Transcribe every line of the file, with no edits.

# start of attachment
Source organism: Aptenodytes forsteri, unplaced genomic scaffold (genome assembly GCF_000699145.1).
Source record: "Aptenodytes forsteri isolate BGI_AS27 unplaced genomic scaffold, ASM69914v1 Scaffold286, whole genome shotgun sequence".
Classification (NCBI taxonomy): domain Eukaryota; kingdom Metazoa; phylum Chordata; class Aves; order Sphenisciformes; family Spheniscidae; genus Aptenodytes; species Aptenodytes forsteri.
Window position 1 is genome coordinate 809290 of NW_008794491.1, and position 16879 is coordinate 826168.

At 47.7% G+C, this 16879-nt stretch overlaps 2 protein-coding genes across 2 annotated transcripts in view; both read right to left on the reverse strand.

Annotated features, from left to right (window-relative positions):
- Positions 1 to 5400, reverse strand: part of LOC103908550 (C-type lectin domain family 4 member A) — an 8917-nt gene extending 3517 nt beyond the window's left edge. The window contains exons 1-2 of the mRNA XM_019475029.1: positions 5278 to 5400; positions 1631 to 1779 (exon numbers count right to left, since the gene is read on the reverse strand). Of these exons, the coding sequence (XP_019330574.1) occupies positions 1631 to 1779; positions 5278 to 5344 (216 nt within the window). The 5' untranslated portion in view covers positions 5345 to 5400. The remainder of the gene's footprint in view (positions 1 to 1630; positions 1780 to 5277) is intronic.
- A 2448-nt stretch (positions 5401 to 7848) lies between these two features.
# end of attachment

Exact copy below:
Source organism: Aptenodytes forsteri, unplaced genomic scaffold (genome assembly GCF_000699145.1).
Source record: "Aptenodytes forsteri isolate BGI_AS27 unplaced genomic scaffold, ASM69914v1 Scaffold286, whole genome shotgun sequence".
Classification (NCBI taxonomy): domain Eukaryota; kingdom Metazoa; phylum Chordata; class Aves; order Sphenisciformes; family Spheniscidae; genus Aptenodytes; species Aptenodytes forsteri.
Window position 1 is genome coordinate 809290 of NW_008794491.1, and position 16879 is coordinate 826168.

At 47.7% G+C, this 16879-nt stretch overlaps 2 protein-coding genes across 2 annotated transcripts in view; both read right to left on the reverse strand.

Annotated features, from left to right (window-relative positions):
- Positions 1 to 5400, reverse strand: part of LOC103908550 (C-type lectin domain family 4 member A) — an 8917-nt gene extending 3517 nt beyond the window's left edge. The window contains exons 1-2 of the mRNA XM_019475029.1: positions 5278 to 5400; positions 1631 to 1779 (exon numbers count right to left, since the gene is read on the reverse strand). Of these exons, the coding sequence (XP_019330574.1) occupies positions 1631 to 1779; positions 5278 to 5344 (216 nt within the window). The 5' untranslated portion in view covers positions 5345 to 5400. The remainder of the gene's footprint in view (positions 1 to 1630; positions 1780 to 5277) is intronic.
- A 2448-nt stretch (positions 5401 to 7848) lies between these two features.